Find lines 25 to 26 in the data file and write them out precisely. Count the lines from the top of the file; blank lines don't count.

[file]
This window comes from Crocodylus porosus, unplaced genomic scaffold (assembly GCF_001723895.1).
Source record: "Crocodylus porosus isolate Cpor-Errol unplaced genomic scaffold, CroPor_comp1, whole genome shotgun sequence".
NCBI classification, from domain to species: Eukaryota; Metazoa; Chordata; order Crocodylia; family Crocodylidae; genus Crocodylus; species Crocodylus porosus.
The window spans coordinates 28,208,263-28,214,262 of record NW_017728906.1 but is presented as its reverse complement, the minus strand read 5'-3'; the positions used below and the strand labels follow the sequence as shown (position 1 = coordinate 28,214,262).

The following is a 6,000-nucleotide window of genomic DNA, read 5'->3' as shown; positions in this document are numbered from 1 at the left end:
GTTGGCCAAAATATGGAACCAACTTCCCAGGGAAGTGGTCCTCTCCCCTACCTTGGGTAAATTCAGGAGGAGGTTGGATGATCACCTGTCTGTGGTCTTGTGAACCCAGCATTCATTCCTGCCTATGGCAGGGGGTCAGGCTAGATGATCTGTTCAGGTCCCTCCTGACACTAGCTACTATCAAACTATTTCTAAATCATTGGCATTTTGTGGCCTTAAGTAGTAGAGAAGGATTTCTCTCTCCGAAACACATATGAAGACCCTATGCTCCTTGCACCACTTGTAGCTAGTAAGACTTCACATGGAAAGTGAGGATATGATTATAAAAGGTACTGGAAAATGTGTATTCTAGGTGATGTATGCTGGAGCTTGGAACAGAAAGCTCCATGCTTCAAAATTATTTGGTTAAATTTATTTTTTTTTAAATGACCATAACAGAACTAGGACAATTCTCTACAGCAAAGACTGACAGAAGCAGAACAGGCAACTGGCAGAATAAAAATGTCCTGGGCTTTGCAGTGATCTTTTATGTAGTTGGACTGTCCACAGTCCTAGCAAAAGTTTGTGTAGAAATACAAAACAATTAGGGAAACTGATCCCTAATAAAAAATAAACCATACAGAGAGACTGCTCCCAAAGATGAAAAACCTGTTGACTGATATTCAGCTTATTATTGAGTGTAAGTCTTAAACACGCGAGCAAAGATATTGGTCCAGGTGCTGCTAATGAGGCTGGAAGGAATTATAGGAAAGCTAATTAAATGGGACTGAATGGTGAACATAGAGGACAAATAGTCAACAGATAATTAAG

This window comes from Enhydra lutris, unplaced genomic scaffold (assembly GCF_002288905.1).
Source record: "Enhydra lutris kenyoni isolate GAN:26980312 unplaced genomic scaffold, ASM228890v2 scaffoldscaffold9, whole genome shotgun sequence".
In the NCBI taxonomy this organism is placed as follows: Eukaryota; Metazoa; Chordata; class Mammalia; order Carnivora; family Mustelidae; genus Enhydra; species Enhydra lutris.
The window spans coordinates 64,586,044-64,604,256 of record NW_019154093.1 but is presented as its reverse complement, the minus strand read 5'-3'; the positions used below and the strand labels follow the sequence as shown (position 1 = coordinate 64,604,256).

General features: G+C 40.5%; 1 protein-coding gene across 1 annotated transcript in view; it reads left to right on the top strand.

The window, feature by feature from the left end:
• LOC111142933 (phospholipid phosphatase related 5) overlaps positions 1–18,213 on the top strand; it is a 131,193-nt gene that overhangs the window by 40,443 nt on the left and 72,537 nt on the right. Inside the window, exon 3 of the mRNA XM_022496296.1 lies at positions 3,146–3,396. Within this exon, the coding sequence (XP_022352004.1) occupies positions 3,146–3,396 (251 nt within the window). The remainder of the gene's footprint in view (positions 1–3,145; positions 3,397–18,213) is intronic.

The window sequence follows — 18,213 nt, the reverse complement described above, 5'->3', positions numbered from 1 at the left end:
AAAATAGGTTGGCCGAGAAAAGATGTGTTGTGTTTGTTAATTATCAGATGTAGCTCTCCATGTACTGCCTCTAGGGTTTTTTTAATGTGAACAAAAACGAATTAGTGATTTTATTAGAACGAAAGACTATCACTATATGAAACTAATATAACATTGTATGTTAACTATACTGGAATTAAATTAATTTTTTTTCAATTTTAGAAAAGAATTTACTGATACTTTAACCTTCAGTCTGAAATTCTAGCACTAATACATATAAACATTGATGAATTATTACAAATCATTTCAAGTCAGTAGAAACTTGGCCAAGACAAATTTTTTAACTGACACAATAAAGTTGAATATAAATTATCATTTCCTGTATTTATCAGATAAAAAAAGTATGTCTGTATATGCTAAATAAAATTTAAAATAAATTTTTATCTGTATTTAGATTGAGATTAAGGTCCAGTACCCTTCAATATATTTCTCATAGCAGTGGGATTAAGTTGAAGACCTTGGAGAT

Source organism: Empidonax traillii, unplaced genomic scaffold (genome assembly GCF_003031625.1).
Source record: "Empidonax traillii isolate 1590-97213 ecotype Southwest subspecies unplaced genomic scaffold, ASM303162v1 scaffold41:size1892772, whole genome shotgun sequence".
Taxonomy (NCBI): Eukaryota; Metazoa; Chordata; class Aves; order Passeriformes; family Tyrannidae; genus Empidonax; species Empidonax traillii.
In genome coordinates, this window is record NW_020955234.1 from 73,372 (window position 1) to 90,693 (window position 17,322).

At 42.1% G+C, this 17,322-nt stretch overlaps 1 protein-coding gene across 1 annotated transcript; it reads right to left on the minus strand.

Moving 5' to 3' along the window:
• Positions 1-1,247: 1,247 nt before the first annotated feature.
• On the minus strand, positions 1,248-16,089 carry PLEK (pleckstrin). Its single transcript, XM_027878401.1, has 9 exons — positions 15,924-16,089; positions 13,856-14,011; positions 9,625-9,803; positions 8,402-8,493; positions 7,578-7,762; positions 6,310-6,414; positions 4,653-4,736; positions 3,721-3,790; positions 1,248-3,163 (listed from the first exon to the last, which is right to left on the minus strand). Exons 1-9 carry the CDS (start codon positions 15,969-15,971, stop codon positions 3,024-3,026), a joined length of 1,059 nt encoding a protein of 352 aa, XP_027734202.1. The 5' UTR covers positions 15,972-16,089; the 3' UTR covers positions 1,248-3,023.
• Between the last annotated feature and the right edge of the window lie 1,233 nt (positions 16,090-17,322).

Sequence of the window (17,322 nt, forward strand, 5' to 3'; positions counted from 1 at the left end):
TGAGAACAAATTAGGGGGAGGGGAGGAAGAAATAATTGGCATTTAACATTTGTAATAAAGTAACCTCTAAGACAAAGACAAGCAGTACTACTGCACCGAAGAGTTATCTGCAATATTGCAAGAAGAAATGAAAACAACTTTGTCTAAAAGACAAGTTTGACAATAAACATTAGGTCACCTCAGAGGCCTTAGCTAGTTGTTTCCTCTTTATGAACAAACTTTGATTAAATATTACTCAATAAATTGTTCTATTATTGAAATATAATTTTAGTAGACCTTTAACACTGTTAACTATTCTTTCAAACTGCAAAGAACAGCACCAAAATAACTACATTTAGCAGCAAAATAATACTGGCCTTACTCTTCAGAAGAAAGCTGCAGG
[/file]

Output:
Sequence of the window (17,322 nt, forward strand, 5' to 3'; positions counted from 1 at the left end):
TGAGAACAAATTAGGGGGAGGGGAGGAAGAAATAATTGGCATTTAACATTTGTAATAAAGTAACCTCTAAGACAAAGACAAGCAGTACTACTGCACCGAAGAGTTATCTGCAATATTGCAAGAAGAAATGAAAACAACTTTGTCTAAAAGACAAGTTTGACAATAAACATTAGGTCACCTCAGAGGCCTTAGCTAGTTGTTTCCTCTTTATGAACAAACTTTGATTAAATATTACTCAATAAATTGTTCTATTATTGAAATATAATTTTAGTAGACCTTTAACACTGTTAACTATTCTTTCAAACTGCAAAGAACAGCACCAAAATAACTACATTTAGCAGCAAAATAATACTGGCCTTACTCTTCAGAAGAAAGCTGCAGG